There was a super sobering NPR story on the growing problem and how it figures into the larger health care debate:

“Every day there are thousands of patients whose English is not very good who have a faltering ability to talk to their doctor or nurse,” says Leighton Ku, who teaches health policy at George Washington University.

Ku says most insurance companies do not pay for medical interpreters, so many health care providers don’t have them.

“There’s no serious monitoring or enforcement of the law,” he says. “Clearly it’s the nature of the health care system that health care providers work in response to payment.”

This often leaves family members or friends to interpret, and Ku says that leads to confusion and medical error. Doctors order unnecessary tests, wasting money. Children can be scarred when they have to interpret things like a parent’s cancer diagnosis or a consent form for surgery. And then there is the list of horror stories…

I’ll let you continue reading/hearing those. (Yikes.) I highly recommend reading/hearing it in its entirety.

To begin with, translating English to English is usually a necessity, because medical jargon is not always understandable to the normal patient. From an NPR story on transitional care:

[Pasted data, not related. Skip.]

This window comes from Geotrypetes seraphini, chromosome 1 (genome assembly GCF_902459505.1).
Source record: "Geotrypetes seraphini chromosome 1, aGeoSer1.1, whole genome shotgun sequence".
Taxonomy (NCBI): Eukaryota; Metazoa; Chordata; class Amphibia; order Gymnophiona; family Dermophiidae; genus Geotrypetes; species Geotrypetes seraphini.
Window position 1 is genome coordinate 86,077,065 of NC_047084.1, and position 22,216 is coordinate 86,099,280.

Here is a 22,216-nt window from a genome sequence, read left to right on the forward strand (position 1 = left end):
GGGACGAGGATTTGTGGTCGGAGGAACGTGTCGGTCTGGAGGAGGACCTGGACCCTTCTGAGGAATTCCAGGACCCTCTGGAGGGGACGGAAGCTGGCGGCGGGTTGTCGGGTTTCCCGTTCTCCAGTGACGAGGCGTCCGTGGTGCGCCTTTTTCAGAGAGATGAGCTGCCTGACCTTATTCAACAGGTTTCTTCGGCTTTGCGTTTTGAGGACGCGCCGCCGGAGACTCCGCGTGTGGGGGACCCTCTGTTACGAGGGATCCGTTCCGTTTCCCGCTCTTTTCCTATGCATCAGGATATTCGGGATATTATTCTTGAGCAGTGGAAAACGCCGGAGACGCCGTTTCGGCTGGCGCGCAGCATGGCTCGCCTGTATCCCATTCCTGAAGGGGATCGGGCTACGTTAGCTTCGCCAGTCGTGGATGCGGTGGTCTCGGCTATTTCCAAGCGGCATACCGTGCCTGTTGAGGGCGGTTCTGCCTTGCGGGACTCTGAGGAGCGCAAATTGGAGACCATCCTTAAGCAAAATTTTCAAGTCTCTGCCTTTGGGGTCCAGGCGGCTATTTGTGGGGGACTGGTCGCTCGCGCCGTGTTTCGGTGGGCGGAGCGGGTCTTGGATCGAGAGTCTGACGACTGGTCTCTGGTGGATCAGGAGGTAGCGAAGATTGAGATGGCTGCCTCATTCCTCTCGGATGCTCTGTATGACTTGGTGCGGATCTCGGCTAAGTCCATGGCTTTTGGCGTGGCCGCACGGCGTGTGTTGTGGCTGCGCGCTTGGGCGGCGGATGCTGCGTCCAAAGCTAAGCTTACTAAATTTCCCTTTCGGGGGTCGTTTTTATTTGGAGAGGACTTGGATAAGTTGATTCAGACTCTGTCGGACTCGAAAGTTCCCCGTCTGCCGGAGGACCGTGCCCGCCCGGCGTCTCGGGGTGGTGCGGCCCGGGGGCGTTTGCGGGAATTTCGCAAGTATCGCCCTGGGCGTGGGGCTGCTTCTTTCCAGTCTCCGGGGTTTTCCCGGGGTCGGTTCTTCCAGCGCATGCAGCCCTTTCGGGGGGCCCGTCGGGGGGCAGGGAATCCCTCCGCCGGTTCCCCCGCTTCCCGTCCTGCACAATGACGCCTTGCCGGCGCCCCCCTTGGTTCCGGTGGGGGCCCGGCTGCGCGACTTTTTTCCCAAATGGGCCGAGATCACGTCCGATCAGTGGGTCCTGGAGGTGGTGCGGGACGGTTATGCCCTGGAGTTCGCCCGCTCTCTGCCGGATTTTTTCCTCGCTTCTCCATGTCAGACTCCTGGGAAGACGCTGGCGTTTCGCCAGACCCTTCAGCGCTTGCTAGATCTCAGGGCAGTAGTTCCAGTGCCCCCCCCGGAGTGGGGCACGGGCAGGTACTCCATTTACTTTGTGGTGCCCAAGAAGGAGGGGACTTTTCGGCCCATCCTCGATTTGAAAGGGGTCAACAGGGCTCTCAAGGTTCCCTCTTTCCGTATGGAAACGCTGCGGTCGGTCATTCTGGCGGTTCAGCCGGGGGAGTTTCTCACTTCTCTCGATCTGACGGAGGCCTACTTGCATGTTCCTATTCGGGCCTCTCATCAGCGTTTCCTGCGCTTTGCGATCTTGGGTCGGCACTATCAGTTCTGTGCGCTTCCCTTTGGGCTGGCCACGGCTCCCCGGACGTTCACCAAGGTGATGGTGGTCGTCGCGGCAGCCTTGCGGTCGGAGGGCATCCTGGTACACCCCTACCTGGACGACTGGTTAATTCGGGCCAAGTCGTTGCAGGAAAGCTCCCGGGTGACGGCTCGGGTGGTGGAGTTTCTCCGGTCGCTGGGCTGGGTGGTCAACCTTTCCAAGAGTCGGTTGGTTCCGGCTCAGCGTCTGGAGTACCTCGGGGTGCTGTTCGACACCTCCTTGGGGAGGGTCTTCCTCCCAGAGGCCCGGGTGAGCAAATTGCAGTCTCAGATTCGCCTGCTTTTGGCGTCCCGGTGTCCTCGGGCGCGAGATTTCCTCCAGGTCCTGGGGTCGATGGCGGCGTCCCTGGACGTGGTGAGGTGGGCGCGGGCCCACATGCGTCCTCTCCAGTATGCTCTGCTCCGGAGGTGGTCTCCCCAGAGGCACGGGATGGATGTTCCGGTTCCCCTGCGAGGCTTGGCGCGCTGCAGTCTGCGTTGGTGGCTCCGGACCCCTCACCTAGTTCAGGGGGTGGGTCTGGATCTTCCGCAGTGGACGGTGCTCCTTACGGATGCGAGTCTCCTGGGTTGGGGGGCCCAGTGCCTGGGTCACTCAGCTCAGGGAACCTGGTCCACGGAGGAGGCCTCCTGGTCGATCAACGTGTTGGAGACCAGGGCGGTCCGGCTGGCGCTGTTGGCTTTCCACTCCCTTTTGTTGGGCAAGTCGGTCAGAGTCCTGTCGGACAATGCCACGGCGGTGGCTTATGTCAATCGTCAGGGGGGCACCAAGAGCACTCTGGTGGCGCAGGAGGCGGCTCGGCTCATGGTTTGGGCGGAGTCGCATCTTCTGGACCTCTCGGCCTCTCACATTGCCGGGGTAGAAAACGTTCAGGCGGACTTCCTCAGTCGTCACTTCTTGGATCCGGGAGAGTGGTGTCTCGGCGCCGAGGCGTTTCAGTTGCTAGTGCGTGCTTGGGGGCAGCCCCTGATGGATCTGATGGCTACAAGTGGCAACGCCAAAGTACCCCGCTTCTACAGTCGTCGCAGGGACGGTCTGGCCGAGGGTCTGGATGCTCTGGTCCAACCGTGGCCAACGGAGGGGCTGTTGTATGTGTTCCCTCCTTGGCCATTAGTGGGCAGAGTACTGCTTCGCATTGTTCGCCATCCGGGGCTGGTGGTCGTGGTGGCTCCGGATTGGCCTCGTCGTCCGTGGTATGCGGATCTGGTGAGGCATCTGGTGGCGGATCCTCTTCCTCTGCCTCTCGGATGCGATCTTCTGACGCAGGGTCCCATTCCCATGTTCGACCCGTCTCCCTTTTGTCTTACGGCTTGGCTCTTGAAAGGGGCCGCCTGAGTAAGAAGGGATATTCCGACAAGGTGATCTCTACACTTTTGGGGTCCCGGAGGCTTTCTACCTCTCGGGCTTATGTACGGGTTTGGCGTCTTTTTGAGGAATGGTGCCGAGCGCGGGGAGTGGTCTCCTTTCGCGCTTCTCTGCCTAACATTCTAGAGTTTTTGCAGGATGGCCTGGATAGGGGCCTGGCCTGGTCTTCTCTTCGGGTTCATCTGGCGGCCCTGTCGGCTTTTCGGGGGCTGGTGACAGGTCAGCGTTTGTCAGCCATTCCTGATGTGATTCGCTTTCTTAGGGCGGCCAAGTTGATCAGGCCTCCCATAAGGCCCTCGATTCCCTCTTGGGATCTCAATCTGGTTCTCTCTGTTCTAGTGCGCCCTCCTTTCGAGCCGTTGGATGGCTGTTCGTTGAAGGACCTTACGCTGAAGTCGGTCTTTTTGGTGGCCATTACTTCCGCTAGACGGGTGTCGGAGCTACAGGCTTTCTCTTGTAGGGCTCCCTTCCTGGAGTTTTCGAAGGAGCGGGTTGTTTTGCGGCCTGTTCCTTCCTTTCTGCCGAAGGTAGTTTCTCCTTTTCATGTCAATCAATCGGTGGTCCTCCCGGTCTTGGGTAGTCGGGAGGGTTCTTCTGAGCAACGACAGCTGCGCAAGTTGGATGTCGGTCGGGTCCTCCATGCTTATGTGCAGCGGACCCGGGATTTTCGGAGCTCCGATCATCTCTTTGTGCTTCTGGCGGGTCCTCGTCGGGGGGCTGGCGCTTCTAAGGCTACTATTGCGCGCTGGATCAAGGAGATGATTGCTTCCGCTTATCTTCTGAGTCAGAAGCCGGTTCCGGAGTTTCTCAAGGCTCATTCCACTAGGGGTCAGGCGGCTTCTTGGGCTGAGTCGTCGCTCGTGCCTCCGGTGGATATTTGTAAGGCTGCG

“Mr. and Mrs. Rogers, I would consider very smart and savvy people — and assertive,” says [transitional care nurse Jessica] MacLeod. “And even having those skills, health care is complex, and we have a health care system that is increasingly complicated. And, you know, if you’ve ever been to the doctor’s office yourself, you are hearing words for the first time and they’re maybe said once and it’s hard to get a word in edgewise sometimes and say, ‘Wait, what is atrial fibrillation, Doc?’ You know, what does that mean? So part of my job is a translator, really, and I translate the language of health care to a layperson’s language.

Imagine if you you weren’t as savvy or assertive or didn’t speak English fluently. How much more difficult would it be for you to understand health care instructions? I could go on and on, but the bottom line is, nowhere does language and policy mean more than when people’s lives are on the line.

What are your thoughts on language issues in health care? What policies do you think are good to foster better communication and better health outcomes? Are there any implicit assumptions I have about language that you take issue with?

Most perfect commercial: Delta faucet “hands” spot

I saw this commercial for a Delta faucet that turns on by touching (no knob-turning required) and I think it is probably the most brilliant commercial ever. Here’s why:

  1. A super-usable feature was invented by their design team.
  2. The ad team decided to actually focus on the feature itself, not just unrelated sexiness.
  3. The visuals of hands messied by different are vibrantly colored and full of texture (very memorable).
  4. There’s a relevant and catchy song (thanks to the Sesame Street count!)

It certainly made me (world’s messiest person in the kitchen) want that faucet.

So, if you want a memorable commercial, design a good product, center the ad campaign around the product benefits and show it off in a beautiful, visual way.